Relation of coronary artery stenosis and pressure gradient to exercise-induced ischemia before and after coronary angioplasty.
The purpose of this investigation was to evaluate the relation of coronary artery stenosis and associated pressure gradient to the magnitude of exercise-induced left ventricular dysfunction in patients with single vessel coronary artery disease. The percent stenosis and minimal cross-sectional area were measured before and after percutaneous transluminal coronary angioplasty and compared with radionuclide measurements of left ventricular function before and after angioplasty in 41 patients with proximal left anterior descending coronary artery lesions, providing 82 points of comparison. The gradient could be measured for 75 comparisons. Forty stenoses less than 50% were associated with a mean left ventricular exercise ejection fraction of 0.66 +/- 0.08 (mean +/- SD), 25 stenoses from 50 to 75% with a mean ejection fraction of 0.59 +/- 0.12 and 17 stenoses greater than 75% with a mean ejection fraction of 0.49 +/- 0.08. Thirty-five stenoses with a gradient less than 20 mm Hg were associated with a mean ejection fraction of 0.65 +/- 0.09, 24 with a gradient from 20 to 50 mm Hg with a mean ejection fraction of 0.58 +/- 0.13 and 16 with a gradient greater than 50 mm Hg with a mean ejection fraction of 0.53 +/- 0.10. These data document a relation between the magnitude of coronary artery stenosis and associated gradient to exercise-induced left ventricular dysfunction in homogeneous patient groups. However, discordance of these variables occurs commonly in individual patients.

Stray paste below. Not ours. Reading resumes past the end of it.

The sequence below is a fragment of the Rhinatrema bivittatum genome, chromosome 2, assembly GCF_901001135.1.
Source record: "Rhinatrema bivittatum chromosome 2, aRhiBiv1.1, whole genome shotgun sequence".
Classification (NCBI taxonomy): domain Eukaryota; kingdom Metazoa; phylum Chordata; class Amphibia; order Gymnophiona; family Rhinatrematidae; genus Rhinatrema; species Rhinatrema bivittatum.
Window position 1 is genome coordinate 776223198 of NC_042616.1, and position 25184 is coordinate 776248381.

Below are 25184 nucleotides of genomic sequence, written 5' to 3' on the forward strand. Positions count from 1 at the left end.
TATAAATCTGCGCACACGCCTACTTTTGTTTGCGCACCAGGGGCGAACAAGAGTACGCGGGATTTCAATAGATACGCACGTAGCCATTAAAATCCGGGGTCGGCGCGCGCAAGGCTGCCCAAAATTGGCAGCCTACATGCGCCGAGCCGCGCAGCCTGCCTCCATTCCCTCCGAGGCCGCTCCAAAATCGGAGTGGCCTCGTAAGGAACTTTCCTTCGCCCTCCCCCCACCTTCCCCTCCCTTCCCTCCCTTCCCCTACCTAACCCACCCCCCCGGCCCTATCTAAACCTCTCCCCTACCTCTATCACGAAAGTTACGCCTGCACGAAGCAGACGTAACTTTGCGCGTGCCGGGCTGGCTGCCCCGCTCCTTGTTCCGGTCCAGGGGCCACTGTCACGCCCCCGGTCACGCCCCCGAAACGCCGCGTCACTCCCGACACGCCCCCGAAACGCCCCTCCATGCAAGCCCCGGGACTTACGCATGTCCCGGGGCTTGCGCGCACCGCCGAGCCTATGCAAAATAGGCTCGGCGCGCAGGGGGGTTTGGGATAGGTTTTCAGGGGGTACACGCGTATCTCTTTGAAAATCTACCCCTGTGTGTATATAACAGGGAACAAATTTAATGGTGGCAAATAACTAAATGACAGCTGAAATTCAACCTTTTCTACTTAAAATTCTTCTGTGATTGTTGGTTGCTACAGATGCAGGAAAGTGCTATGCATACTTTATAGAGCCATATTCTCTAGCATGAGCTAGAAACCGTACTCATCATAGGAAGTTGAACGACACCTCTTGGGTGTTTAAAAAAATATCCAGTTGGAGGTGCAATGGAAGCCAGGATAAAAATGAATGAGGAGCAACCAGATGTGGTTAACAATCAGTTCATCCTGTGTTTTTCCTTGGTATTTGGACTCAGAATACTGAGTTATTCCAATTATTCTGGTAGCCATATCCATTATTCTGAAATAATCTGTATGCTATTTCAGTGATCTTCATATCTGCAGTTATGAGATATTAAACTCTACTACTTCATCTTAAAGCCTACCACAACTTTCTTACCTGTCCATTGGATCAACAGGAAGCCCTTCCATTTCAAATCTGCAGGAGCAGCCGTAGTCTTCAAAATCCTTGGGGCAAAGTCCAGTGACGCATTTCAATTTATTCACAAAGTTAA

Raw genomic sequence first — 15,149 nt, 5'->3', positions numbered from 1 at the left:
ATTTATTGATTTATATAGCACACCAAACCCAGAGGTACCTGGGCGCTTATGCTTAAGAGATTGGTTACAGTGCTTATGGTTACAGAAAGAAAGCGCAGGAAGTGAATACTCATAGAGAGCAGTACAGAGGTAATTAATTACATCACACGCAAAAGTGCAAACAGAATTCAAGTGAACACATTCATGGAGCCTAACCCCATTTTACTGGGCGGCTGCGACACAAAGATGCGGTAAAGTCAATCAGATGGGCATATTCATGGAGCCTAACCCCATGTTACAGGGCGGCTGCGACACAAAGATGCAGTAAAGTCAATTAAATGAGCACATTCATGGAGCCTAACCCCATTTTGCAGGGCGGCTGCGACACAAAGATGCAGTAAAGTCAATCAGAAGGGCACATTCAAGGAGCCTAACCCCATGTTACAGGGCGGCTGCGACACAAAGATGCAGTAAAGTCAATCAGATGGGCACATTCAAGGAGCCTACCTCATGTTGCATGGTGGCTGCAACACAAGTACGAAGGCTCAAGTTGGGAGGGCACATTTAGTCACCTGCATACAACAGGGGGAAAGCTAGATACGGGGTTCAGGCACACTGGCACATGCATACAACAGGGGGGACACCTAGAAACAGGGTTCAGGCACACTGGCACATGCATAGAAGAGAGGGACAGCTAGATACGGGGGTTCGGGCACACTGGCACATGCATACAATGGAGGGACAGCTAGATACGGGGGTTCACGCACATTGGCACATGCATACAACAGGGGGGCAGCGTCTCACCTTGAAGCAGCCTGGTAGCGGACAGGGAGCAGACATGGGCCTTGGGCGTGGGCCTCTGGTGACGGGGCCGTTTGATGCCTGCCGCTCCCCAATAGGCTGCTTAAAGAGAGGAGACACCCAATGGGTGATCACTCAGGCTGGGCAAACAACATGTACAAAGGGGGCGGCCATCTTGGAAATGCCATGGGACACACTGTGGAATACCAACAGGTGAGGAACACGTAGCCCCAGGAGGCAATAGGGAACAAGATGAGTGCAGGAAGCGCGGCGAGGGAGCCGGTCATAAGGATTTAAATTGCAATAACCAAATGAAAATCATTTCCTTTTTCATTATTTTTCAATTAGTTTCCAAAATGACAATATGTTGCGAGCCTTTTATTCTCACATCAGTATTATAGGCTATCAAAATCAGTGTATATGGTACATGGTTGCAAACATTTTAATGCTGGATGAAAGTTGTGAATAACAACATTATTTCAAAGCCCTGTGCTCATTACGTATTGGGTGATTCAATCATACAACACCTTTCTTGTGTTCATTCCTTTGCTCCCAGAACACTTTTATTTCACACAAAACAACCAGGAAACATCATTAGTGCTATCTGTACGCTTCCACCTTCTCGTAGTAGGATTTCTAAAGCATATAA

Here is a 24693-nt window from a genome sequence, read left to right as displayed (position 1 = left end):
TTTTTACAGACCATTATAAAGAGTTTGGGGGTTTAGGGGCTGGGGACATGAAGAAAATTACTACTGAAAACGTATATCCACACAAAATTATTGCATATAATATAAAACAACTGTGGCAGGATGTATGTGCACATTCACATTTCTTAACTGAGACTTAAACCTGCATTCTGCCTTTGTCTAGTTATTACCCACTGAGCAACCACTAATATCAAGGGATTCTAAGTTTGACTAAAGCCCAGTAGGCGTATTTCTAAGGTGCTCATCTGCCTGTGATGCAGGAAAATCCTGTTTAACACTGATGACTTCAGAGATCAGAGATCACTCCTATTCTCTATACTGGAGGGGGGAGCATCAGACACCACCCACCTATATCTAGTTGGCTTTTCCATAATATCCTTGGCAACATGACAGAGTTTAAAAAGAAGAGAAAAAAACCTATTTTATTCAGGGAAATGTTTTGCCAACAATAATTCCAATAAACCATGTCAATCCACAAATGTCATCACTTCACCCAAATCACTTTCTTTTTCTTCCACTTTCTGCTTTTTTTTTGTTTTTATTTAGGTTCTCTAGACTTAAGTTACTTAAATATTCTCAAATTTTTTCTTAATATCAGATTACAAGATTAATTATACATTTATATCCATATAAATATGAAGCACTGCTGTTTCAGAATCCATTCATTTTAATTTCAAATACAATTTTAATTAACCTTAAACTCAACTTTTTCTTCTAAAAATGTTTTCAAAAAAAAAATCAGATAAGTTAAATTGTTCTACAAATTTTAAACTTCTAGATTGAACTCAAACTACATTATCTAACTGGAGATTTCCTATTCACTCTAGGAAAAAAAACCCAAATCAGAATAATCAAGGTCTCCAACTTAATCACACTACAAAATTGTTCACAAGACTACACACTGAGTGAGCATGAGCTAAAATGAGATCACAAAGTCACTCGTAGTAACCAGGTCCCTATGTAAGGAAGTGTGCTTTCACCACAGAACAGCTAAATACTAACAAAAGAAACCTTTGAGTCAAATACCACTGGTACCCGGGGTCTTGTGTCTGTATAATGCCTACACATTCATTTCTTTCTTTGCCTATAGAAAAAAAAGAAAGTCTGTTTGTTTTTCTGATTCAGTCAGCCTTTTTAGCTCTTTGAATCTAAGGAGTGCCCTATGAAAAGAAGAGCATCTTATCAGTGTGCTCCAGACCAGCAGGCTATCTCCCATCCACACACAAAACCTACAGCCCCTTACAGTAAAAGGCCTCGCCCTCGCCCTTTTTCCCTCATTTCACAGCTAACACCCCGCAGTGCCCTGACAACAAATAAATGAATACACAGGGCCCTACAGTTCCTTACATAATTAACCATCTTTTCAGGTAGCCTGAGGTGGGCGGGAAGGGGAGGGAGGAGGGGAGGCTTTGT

Peterson, RJ; King, SB; Fajman, WA; Douglas, JS; Grüntzig, AR; Orias, DW; Jones, RH
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